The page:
He said that the lack of resources for criminal offenders – such as housing assistance, employment opportunities, and trauma recovery services – are the real problems, KABC reported.
The public needs to be patient with Los Angeles County’s “imperfect system,” he added.
“When people are arrested for serious crimes, we work hard to ensure that there are serious consequences, including lengthy periods of incarceration,” he claimed.
Gascon then cautioned the public not to go back “down the road of being scared and reacting harshly” with regards to how criminals are sentenced.
He said that “harsh incarceration and over punishment…never made us any safer.”
“In fact, many would argue that we’re here today because of mistakes we made in the past,” Gascon added.
When reporters asked Gascon if he had a message for the families of Cpl. Paredes and Officer Santana, he walked out of the press conference, FOX News reported.
“I don’t want nothing from him,” Garcia told CBS News. “No apology. He’s responsible for my son’s death and Michael’s death.”
Los Angeles County Deputy District Attorney Jonathan Hatami said Flores should have been sentenced to prison for at least 32 months as a result of the gun possession charge, KTTV reported.
“George-your policy removed the strike prior & gave an admitted gang member who had 10 misdemeanor convictions, 2 felony convictions, multiple probation & parole violations & past DV-PROBATION.” Hatami tweeted on Tuesday. “That’s a fact. You did that. You failed Joseph & Michael, their families & partners.”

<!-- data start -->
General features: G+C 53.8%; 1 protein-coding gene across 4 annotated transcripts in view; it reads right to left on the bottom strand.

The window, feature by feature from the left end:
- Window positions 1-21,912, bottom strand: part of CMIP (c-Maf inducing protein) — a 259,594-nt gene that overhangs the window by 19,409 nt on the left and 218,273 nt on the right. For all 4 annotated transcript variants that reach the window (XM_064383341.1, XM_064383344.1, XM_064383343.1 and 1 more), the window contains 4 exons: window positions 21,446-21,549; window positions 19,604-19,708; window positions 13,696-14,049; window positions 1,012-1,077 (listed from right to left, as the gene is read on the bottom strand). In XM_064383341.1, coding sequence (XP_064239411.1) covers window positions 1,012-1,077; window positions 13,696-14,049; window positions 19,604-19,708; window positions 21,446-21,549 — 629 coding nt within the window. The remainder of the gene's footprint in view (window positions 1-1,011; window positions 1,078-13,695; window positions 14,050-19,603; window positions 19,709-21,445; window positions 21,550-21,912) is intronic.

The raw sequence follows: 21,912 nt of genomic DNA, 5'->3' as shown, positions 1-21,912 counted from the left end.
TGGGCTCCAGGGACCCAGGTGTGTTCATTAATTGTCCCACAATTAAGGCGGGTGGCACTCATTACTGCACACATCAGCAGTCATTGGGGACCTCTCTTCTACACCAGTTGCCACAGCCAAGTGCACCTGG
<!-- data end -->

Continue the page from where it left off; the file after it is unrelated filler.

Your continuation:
Cpl. Paredes, a married father of two, served the El Monte Police Department (EMPD) for 22 years, the El Monte Police Department said in a press release.
Officer Santana previously spent three years working for the San Bernardino County Sheriff’s Department, and had joined the EMPD less than one year ago.
He leaves behind his wife, daughter, and twin sons.
El Monte Mayor Jessica Ancona said Cpl. Paredes and Officer Santana were “acting as a first line of defense for our community members” when they were murdered, KABC reported.
“Heartbroken doesn’t begin to express the loss we feel,” Ancona added, according to KNBC.
The mayor said Cpl. Paredes and Officer Santana “were like family” to the community and had “deep ties to our neighborhoods,” CNN reported.
“One of our officers was raised in El Monte, went through our schools and was excited to be a part of the El Monte Police Department, where he would be able to serve and protect family and friends,” she continued. “The other fallen officer was a new officer, patrolling our streets, excited to be on the force.”
“These men were dedicated to their careers, and even more so as sons, husbands and fathers,” Ancona said, according to CNN. “We stand in solidarity with them, embrace them and their families.”
El Monte Interim Police Chief Ben Lowry said the officers who were killed were loved by those who knew them, KABC reported.
“They were good men. They paid the ultimate sacrifice, serving their community trying to help somebody,” Chief Lowry said. “Today, they were murdered by a coward and we are grieving and that hurts.”
A fundraising page established to help the families of the fallen heroes in the wake of their loss has raised over $330,000 so far.